The UK, the Netherlands, and Luxembourg have concluded open skies agreements—including fifth freedom rights—with Brazil just months after the European Commission decided to “pause” long-lasting talks with the South American country on an EU-wide comprehensive air transport agreement.
“Following the reopening of negotiations on an individual basis rather than with a bloc of countries, Brazil has begun to count the first results of negotiations aimed at opening the air traffic market and contributing to a greater freedom of operations for the companies of the countries that have signed the agreements,” the Brazilian civil aviation agency ANAC said in a statement. Brussels has failed to come to an agreement on behalf of the bloc’s 28 members.
ANAC said a meeting with a delegation from Finland is scheduled for September and it intends to negotiate also with Austria, Denmark, Greece, Norway, Poland, Sweden, and Colombia during the ICAO Air Services Negotiation event in Nairobi, Kenya, in mid-December.
EU countries are allowed to re-engage directly with Brazil on a bilateral air services agreement (BASA) as the European Commission’s mandate has been formally put on hold.
Brussels decided to end EU-wide negotiations with Brazil at the end of March. “After nearly eight years of negotiations, we have not yet managed to come to a mutual agreement,” EU transport commissioner Violeta Bulc said in a letter to Maurício Quintella Lessa, Brazil’s minister of Transport, Ports and Civil Aviation. “Therefore, taking into account the lack of progress that has been made in recent months, and in light of your recent letters, I have instructed my services to pause the negotiations for the time being.”
The European Commission in 2010 received a mandate from the Council, which represents the EU member countries, to negotiate an open skies with Brazil with a view to replacing the existing BASAs between member states and Brazil and to establishing an updated regulatory framework that would facilitate the growth of air services in advance of the FIFA World Cup in Brazil in 2014 and the Olympic Games in Rio de Janeiro in 2016.
An agreement was reached, and initialed, in 2011, though the formal signing was twice postponed—much to the frustration of EU officials and negotiators—due to a change of government and political priorities in Brazil.
More recently, the relationship became strained over fair competition clauses and fifth freedom rights for Brazilian carriers to points beyond Europe. The latter were a no-go for some EU countries, mainly France and Germany.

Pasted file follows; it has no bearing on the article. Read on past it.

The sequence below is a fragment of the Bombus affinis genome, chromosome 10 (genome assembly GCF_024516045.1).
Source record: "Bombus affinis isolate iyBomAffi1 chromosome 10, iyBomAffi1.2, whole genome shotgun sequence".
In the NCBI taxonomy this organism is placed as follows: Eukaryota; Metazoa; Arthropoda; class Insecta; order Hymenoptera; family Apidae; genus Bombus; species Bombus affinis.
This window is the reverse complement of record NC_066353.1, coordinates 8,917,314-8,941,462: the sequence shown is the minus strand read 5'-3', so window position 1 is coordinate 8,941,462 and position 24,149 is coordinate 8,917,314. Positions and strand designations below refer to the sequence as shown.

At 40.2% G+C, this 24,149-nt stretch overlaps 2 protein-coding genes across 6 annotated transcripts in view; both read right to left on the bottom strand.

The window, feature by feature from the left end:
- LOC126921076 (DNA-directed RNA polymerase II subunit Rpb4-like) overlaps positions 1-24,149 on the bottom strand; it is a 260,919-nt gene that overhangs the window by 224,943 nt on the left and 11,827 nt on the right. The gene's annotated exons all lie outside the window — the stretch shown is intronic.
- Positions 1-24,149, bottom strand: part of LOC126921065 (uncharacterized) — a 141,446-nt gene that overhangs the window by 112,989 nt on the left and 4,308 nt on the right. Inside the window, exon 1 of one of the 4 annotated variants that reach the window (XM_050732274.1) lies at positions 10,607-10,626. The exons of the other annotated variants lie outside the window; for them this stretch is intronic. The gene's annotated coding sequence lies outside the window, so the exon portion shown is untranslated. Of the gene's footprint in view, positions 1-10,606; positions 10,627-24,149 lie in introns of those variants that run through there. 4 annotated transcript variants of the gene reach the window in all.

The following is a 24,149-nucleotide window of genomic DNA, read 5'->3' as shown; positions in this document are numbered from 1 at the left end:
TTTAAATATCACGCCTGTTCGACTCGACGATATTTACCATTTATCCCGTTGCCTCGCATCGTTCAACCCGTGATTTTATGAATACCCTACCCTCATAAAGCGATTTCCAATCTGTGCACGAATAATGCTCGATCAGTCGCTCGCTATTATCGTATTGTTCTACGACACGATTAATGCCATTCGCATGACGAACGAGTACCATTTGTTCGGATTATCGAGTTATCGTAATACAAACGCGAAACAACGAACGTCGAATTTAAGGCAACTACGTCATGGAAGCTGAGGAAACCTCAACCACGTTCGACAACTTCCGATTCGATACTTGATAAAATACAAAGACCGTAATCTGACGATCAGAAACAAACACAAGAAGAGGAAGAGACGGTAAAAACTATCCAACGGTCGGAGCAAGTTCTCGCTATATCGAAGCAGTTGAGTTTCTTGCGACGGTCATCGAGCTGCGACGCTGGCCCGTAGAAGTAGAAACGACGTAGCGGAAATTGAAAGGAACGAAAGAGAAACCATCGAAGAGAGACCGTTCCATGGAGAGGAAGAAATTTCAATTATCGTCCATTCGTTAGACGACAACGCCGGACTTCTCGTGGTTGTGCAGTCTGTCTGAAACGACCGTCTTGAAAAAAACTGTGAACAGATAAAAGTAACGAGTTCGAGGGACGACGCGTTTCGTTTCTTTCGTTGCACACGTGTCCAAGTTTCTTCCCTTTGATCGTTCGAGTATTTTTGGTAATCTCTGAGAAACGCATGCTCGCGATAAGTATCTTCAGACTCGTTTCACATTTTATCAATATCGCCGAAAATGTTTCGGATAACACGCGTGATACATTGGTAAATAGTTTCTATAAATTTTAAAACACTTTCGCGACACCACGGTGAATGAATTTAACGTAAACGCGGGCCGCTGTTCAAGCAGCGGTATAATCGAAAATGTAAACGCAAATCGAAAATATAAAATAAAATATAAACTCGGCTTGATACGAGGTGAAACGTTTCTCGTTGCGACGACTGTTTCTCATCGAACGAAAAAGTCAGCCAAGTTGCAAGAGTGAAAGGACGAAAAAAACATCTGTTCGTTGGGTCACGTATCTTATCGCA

The newly concluded bilateral open skies agreements—which still must be ratified—between Brazil and UK, the Netherlands, and Luxembourg remove all restrictions on routes, capacity, and the number of weekly flights. They also grant fifth freedom rights for Brazilian airlines beyond Europe. The open skies with the UK limits fifth freedom destinations to nine, but this might be eliminated in a later stage, according to ANAC.
The new open skies are part of Brazil’s strategy to liberalize market access. In recent weeks, ANAC authorized Avianca’s Argentinean affiliate Avian and Norwegian’s London Gatwick-based subsidiary Norwegian Air UK (NUK) to operate scheduled flights between their home countries (Argentina and the UK, respectively) and Brazil.
NUK still needs to obtain an air operator's license from ANAC but route rights are not dependent on the new open skies agreement between Brazil and the UK, which is expected to come into effect in September. “The frequencies currently available are already sufficient to meet the company's flights,” an ANAC spokeswoman told AIN, while emphasizing that NUK’s authorization is exclusively for long-distance international routes.
NUK has not yet released when it plans to launch services from the UK to Brazil. It launched its first route to South America, London Gatwick-Buenos Aires Ezeiza international airport, in February. Services will increase from four flights a week to a daily service in December “in response to strong demand,” the low-cost carrier said.
Norwegian did not apply for permission from the Brazilian authorities for other airlines in the group, like Norwegian Air Shuttle, Norwegian Air Norway, Dublin-based Norwegian Air International, or Norwegian Air Argentina (NAA), the ANAC spokeswoman said.